According to satellite-derived winds products from the CIMSS Tropical Cyclones site, there was strong divergence and a well-defined outflow channel in the northern quadrant of Ela (below), whose center was located at 19.3º N 145.1º W at 09 UTC on 09 July.

GOES-15 water vapor (6.5 µm) images with satellite wind derived upper tropospheric divergence and winds

GOES-15 water vapor (6.5 µm) images with satellite wind derived upper tropospheric divergence and winds

The reason that the LLCC remained exposed from the elements of deep convection was the fact that Ela was encountering increasing amounts of southwesterly deep-layer wind shear as it tracked northwestward  (below).

GOES-15 Infrared (10.7 µm) images, with an overlay of deep-layer wind shear at 18 UTC on 09 July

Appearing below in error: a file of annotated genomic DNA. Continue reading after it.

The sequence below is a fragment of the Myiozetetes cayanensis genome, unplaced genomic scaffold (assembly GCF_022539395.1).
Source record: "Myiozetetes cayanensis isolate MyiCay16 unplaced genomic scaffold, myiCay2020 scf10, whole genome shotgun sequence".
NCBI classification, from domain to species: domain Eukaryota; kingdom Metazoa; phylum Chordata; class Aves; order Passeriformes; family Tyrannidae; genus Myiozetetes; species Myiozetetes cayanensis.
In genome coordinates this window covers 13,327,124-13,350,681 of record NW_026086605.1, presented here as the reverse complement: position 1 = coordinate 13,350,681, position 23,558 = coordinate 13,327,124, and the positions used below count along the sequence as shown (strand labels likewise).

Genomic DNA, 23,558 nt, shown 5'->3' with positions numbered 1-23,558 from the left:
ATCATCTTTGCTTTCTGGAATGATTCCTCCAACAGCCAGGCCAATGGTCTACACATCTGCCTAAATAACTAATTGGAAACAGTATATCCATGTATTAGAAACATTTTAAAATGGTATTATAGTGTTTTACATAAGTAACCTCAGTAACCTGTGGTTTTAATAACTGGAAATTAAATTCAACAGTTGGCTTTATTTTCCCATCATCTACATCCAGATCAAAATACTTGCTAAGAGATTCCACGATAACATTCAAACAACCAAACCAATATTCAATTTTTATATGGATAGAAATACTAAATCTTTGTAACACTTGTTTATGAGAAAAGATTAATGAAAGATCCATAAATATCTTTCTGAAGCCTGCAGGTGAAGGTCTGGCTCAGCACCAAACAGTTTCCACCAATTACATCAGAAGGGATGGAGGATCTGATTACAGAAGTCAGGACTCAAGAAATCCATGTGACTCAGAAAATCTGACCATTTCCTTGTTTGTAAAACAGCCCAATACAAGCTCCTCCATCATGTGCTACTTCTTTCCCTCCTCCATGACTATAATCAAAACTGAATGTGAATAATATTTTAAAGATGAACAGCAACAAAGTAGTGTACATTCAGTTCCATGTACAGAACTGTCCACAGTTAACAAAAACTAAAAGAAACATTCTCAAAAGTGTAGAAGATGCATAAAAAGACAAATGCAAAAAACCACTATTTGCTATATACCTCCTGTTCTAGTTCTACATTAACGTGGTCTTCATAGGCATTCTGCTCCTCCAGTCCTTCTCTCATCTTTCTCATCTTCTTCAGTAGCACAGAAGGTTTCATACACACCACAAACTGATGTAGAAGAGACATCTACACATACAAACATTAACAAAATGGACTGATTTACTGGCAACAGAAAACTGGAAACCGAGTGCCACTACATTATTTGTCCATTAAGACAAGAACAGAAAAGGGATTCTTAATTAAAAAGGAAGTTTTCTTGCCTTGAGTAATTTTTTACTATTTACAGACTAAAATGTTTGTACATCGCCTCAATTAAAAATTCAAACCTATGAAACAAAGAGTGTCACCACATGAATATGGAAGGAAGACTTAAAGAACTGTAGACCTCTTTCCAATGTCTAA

GOES-15 Infrared (10.7 µm) images, with an overlay of deep-layer wind shear at 18 UTC on 09 July

========================= Added July 10 2015 ============================

The southwesterly shear over the storm decoupled the surface circulation from the overlying convection, and Ela was downgraded to a depression early on 10 July 2015. The 0700 UTC 10 July 2015 image below shows ASCAT Scatterometer winds depicting a low-level swirl well east of Hawai’i; deep convection with the system is hundreds of kilometers to the northeast.

ASCAT Scatterometer winds and GOES-15 infrared (10.7 µm) imagery, 0700 UTC 10 July 2015

ASCAT Scatterometer winds and GOES-15 infrared (10.7 µm) imagery, 0700 UTC 10 July 2015 (Click to enlarge)

Tornado-producing severe thunderstorm in northern Italy

July 8th, 2015 |
Metoesat-10 High Resolution Visible (0.8 µm) images (click to play animation)

Metoesat-10 High Resolution Visible (0.8 µm) images (click to play animation)